To describe the associations between chewing function with oral health and certain general health characteristics, in a population of community‐dwelling older Australian men.
Analysis of data obtained from a cross‐sectional analysis of the 4th wave of the Concord Health and Ageing in Men Project cohort of 614 participants, 524 whom were dentate, aged 78 years and over. Their chewing capacity was assessed using three main indicators: capacity to chew eleven food items ranging from boiled eggs through to fresh carrots and nuts; discomfort when eating; and interruption of meals. Associations with chewing were tested for dentate vs edentate participants, numbers of teeth present, active dental disease and key general health conditions such as disabilities, comorbidities and cognitive status. Log binomial regression models adjusted for age, country of birth, income, education and marital status. Prevalence ratios and 95% confidence intervals were estimated.
Twenty‐one per cent of participants could not eat hard foods, while 23.1% reported discomfort when eating, and 8.8% reported interrupted meals when eating. There was a threefold difference in the capacity of dentate men to chew firm meat over that of edentulous men (95% CI, 2.0‐4.9); a 2.5 times greater likelihood of edentate men reporting discomfort when eating (95% CI: 1.5‐4.3); and 1.9 times greater likelihood of edentate participants reporting having meals interrupted (95% CI: 1.4‐2.6). Chewing/eating difficulties were associated with both dental status (number of teeth, active dental caries) and self‐rated dental health. Fewer than 20 teeth and the presence of active coronal or root decay were associated with more discomfort when eating. General health conditions associated with chewing function included disability, physical activity, comorbidities, cognitive status and depression. Older men's self‐rated oral health and general health perceptions were also associated with aspects of chewing function. Poorer self‐reported oral health was associated with inability to eat hard foods (95% CI: 1.3‐2.7) and with discomfort when eating (95% CI: 2.6‐5.1), while poorer self‐reported general health was associated with discomfort when eating (95% CI: 1.2‐2.2).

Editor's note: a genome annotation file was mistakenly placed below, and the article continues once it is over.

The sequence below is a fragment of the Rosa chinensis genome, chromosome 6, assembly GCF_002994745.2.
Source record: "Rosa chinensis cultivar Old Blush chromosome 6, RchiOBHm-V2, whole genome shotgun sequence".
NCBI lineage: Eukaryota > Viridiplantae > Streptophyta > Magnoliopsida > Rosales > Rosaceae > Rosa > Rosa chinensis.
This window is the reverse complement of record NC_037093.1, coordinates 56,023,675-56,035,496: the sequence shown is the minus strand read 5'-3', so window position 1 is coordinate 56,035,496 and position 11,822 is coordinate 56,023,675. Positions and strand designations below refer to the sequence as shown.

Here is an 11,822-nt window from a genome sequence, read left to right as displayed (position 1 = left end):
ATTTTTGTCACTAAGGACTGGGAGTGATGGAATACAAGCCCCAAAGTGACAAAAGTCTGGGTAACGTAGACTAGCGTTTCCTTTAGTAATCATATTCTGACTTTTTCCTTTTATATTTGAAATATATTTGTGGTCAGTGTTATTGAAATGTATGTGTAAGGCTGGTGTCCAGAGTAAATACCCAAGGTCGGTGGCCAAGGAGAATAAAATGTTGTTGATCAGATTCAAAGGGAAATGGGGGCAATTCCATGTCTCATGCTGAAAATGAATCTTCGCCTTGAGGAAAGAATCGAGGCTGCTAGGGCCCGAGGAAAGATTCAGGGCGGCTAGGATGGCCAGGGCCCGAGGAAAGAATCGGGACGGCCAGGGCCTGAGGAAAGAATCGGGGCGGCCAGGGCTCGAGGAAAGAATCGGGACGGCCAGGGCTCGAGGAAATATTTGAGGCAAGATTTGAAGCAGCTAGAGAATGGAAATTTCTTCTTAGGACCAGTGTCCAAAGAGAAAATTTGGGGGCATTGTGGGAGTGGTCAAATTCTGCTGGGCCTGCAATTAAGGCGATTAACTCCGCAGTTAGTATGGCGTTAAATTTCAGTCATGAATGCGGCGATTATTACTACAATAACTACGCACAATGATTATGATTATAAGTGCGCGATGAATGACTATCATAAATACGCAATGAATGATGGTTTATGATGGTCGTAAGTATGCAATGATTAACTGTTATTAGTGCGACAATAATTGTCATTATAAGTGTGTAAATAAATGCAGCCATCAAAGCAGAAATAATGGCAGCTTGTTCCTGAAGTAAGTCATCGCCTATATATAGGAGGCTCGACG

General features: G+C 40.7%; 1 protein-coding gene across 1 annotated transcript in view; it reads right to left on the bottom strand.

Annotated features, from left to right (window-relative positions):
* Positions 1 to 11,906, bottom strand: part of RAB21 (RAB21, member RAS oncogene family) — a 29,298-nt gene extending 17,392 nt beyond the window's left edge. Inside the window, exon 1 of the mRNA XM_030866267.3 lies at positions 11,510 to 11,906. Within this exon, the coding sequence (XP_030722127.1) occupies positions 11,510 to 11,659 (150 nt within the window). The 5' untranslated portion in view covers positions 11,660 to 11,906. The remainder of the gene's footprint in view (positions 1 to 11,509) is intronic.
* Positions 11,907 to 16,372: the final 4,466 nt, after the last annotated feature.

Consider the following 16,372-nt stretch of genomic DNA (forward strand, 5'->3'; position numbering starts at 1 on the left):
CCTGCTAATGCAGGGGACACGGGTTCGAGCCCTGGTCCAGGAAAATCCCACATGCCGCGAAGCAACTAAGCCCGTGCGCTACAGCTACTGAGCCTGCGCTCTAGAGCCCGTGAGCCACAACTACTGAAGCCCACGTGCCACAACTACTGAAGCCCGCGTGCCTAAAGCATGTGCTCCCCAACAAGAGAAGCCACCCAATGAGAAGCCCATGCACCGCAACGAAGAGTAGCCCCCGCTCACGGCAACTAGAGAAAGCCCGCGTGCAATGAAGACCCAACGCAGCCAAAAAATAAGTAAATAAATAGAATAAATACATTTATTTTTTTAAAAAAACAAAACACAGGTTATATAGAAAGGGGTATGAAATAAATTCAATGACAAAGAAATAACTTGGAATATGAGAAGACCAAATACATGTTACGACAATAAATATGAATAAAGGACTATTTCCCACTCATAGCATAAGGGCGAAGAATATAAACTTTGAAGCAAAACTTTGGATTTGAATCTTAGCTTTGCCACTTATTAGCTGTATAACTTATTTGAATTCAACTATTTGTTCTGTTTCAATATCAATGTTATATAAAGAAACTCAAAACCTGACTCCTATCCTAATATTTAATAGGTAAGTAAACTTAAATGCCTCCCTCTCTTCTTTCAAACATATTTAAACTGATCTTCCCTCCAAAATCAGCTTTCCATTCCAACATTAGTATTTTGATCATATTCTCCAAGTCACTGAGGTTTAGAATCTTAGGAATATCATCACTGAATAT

Falling rates of edentulism may lead to improved chewing and eating function in older men. Maintaining 20 or more natural teeth, and preventing active coronal and root caries should enhance chewing function and promote self‐reported health and oral health. Lower capacity to chew hard foods and a higher reporting of discomfort when eating is associated with co‐morbidity in older Australian men.